Large parts of the country, including Tamil Nadu, are going through a severe water crisis. This is further accentuated by the harsh summer which appears to be hotter than normal years. Chennai metro has been suffering a long summer. The north-east monsoon, spread between October and December, used to bring needed rains to Tamil Nadu and coastal Andhra. This failed last year, landing the state in the current water crisis.
Chennai Metro is heavily dependent on the storage of rainwater during the monsoon. The four major reservoirs in the metro are bone dry for a few months now. The water table has gone much deeper. Large parts of the city are suffering from severe water stress. There is a huge rise in vegetable prices.
With the long coastline, desalination can be a solution. Two large desal plants mooted four years ago, if constructed, could have brought a lot of relief. But with high energy demanded by desalination plants and costs are deterrents. We do not, as such, have technologies that would reduce costs. The administration plans to build two more large reservoirs, one in the north and the other in the south of the metro. Hopefully, these would be ready for collecting and storing water from the coming monsoon. The present dry beds of the existing reservoirs could also be desilted and deepened.
The south-west monsoon that has commenced in coastal Kerala and moving slowly towards north and east, hopefully, would bring succor to large parts of the country. For Tamil Nadu, the relief seems distant.
Japan and India can jointly build infra in Africa, M-East…
IE has been suggesting joint efforts with developed countries like Japan to expand trade and investment opportunities in less developed countries, notably in Africa and the Middle-East.
China has been expanding its influence, reach, and markets in developing countries of the world, including those in distant South America.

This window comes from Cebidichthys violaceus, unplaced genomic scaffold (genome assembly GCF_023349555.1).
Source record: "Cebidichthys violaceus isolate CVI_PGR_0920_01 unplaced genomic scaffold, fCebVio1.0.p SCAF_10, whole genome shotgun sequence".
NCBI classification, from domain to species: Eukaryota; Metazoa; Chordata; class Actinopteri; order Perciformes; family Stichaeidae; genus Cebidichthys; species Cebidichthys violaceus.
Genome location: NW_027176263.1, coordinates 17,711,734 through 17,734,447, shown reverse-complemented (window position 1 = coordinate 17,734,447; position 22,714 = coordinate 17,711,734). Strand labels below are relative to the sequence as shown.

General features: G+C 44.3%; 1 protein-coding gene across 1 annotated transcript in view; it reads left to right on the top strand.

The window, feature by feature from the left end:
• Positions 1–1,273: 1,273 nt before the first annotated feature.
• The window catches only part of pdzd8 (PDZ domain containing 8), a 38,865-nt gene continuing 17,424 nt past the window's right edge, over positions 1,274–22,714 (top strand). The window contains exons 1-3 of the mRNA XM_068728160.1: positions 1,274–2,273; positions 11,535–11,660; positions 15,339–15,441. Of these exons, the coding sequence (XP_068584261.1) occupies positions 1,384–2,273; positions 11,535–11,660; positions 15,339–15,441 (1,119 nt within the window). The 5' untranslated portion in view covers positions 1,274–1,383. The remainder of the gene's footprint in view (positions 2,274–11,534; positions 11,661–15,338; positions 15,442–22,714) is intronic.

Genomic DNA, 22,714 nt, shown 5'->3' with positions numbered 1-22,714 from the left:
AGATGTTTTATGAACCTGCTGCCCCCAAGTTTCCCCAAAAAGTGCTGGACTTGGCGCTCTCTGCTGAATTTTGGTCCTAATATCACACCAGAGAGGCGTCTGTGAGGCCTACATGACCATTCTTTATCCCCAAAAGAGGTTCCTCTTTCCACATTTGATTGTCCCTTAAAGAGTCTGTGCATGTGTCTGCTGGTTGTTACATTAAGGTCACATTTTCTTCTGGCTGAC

The strengths of China in terms of its financial clout and technology have been of big help to that country rapidly expanding its influence and markets in several developing countries. China extends excellent financial assistance for infrastructure development, eg., the large Hambantota Port in Sri Lanka, the economic corridor leading to Gwadar Port in Pakistan and the massive One Belt One Road initiative (OBOR). These are sustained by the spectacular economic growth recorded by China over the last two decades and her humongous surpluses in foreign trade.
For India, the opportunity lies in attempting such reach in partnership with a prosperous economy like Japan. In recent years Japan and India have come much closer. Japan has been extending substantial assistance for construction of infrastructure projects, notably railways, on flexible terms. The added advantage is the recent agreement to conclude this on rupee terms.
Such cooperation has a much broader scope for the two countries building large infrastructure projects in developing countries in Africa, Middle-East and elsewhere. The finance and technology strength of Japan, and the execution and management capabilities of India will be a win-win combination. There will also be the advantage of India helping with labor-intensive, appropriate systems.
An exciting possibility of extending such an approach to private corporates is seen in the recent collaboration between the trading giant Mitsubishi Corporation and the transport behemoth, TVS.